> The details of how this will be implemented are being discussed, but
> whether we SHOULD implement HTTP access, I think is unanimous.
> I would like for this be implemented in a which doesn't depend on
> scripts for minimum HTTP support for a repository. Following the same
> theme as other methods: "Just expose your working SWORD module library
> via HTTP."
> This is difficult to implement for us, but we can do it once in C++
> and have all frontends get the new functionality, and then all content
> providers have an easy means to expose content.
> On top of that, we may add what I've been labeling as CACHING /
> OPTIMIZATION mechanisms to make downloading quicker, but these will
> require the content providers be more savvy, possibly implement cron
> jobs to zip up folders, etc. But these mechanisms will be optional
> for the content providers. They will not need to do these things to
> have a valid repository.
> Imagine using your favourite SWORD application installer to install a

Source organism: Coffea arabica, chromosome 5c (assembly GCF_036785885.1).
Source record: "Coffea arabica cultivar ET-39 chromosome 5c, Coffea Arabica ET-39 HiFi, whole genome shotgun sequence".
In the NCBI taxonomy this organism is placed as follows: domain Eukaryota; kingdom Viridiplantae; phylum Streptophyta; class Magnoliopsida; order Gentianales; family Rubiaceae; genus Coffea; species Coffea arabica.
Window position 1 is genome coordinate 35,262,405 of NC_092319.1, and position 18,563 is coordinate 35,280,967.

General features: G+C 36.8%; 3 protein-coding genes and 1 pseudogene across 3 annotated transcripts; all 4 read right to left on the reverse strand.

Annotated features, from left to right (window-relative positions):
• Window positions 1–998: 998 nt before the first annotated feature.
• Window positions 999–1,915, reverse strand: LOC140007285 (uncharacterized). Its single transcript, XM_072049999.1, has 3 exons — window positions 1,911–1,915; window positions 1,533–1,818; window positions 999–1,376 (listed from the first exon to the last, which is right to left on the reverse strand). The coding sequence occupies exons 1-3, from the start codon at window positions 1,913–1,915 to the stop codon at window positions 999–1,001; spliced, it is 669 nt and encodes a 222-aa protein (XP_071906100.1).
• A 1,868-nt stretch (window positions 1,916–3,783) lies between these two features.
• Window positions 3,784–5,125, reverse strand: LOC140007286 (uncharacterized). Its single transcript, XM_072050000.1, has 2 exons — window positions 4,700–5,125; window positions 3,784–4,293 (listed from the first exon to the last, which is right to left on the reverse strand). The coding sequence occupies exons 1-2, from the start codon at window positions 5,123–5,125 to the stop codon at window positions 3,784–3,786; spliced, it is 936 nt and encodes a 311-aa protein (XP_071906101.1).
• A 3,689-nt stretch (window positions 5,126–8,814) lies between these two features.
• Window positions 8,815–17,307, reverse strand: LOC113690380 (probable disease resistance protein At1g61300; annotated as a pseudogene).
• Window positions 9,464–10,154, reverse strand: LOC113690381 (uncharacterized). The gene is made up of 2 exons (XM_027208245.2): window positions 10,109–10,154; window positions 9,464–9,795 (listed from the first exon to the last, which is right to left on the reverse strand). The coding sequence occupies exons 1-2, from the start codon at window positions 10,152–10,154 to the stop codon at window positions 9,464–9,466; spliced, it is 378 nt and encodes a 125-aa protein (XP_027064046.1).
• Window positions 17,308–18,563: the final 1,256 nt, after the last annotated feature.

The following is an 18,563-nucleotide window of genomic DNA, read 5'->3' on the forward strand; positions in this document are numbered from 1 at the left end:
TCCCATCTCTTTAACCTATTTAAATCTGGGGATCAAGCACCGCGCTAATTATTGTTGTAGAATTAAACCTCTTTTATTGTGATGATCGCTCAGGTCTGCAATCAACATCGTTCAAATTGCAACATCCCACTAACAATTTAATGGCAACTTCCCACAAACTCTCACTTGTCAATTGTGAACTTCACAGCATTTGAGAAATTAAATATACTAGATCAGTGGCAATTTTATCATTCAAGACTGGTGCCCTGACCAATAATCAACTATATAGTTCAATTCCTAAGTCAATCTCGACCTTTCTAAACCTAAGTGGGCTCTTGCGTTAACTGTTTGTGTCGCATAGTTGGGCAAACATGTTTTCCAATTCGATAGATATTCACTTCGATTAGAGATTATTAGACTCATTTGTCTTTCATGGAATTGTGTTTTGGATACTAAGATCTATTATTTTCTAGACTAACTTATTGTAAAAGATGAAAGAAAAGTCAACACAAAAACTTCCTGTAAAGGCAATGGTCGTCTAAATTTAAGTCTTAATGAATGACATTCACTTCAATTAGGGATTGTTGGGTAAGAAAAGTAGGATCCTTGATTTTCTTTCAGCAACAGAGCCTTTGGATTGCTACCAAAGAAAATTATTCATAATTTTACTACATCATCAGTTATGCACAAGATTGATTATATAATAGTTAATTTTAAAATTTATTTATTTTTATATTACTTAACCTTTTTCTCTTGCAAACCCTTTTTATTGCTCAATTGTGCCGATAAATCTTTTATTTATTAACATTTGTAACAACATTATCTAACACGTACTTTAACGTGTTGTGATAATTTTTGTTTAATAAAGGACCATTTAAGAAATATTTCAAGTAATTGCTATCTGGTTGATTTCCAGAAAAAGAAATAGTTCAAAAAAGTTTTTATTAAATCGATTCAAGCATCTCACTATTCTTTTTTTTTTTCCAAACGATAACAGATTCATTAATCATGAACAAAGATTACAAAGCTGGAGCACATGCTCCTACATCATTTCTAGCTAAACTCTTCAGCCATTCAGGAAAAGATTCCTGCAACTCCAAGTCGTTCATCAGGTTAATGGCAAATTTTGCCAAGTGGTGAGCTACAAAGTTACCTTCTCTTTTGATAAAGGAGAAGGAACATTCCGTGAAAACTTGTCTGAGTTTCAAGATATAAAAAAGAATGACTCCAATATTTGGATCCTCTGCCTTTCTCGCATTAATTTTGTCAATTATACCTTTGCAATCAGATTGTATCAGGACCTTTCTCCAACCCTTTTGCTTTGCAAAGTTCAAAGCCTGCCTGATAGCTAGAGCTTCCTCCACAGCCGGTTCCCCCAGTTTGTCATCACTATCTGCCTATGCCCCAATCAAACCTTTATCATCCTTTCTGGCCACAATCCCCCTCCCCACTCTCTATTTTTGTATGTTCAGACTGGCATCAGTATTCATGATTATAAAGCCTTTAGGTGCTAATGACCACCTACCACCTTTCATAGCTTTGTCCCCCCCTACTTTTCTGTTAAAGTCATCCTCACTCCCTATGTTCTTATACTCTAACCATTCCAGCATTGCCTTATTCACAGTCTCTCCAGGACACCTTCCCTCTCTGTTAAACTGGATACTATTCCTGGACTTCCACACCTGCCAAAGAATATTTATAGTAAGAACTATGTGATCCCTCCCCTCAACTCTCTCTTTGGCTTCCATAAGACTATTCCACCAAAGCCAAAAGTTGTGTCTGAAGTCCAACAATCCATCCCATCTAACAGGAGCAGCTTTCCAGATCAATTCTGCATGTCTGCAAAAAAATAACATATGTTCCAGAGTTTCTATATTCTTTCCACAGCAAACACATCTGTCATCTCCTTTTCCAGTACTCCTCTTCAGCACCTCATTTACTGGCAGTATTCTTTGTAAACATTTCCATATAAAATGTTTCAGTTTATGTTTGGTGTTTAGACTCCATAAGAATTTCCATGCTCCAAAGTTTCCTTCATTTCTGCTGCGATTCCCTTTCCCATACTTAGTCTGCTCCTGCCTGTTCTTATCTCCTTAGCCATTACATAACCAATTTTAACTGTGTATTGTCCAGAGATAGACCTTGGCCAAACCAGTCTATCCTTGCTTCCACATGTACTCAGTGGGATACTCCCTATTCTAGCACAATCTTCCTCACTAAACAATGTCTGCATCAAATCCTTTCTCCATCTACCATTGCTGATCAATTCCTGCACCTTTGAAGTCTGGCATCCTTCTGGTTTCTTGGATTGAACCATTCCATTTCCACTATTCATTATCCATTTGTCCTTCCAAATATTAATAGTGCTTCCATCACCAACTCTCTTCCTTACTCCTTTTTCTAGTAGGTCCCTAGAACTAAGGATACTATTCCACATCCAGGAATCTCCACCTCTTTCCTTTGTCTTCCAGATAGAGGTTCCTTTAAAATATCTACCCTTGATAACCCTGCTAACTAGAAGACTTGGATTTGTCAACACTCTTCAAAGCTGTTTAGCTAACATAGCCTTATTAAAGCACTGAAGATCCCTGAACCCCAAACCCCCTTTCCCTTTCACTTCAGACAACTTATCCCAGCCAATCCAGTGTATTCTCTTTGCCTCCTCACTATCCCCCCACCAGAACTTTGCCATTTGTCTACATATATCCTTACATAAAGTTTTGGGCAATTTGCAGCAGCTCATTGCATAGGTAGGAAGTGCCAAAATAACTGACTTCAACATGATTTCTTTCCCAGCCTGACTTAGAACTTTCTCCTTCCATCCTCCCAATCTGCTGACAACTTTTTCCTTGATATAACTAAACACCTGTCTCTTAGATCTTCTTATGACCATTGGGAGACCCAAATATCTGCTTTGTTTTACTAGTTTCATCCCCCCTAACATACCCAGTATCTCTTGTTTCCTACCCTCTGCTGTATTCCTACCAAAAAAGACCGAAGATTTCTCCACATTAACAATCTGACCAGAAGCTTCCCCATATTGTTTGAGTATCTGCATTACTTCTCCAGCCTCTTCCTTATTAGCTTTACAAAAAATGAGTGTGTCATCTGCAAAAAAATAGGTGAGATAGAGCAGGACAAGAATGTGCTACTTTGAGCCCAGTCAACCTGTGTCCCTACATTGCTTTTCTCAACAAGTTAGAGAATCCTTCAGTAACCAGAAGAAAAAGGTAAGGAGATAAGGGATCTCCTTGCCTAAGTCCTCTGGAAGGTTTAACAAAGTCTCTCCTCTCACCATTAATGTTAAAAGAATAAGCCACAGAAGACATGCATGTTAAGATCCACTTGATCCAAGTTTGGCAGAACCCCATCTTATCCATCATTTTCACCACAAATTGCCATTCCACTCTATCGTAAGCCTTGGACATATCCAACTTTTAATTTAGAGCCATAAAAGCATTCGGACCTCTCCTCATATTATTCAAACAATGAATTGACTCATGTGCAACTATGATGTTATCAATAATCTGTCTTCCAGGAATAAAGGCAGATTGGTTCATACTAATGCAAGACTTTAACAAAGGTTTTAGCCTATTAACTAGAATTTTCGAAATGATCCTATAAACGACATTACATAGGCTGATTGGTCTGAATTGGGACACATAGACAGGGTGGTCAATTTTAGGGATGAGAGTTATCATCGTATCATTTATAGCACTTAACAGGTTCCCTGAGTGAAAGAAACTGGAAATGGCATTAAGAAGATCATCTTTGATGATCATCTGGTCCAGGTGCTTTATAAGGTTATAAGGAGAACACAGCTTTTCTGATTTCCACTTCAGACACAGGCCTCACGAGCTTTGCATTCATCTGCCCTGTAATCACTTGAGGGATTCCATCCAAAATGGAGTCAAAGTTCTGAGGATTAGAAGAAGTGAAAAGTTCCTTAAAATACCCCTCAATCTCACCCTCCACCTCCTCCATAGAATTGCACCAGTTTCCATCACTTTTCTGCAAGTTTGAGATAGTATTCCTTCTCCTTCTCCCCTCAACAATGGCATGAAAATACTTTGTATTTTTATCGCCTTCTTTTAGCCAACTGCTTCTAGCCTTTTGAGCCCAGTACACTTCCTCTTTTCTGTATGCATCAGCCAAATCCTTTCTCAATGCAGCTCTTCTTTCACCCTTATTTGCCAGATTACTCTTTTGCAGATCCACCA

> library of all the materials your ministry uses to reach your people
> group. Everything is just how you want it on your computer.
> Now you can copy it to a CD as-is, and it is a valid installation
> source to any other SWORD frontend. You can pass that CD to a church
> with a website and they can copy it as-is to their website and serve
> the entire library with SWORDweb. They can point an FTP server to it
> as-is, and it becomes a valid remote installation source for their
> congregation or other people working in the same domain and running
> any SWORD client,
> and in the future, they hopefully will be able to allow HTTP access to
> the same location as-is and it becomes a valid remote installation
> The zip scripts and ls-LR files are all fine to help improve speed and
> reduce processor power, but I am willing to bite the bullet and do the
> work to make things functional without them, if it keeps this easy to
> propagate scenario available.
> Am I helping explain my reasoning?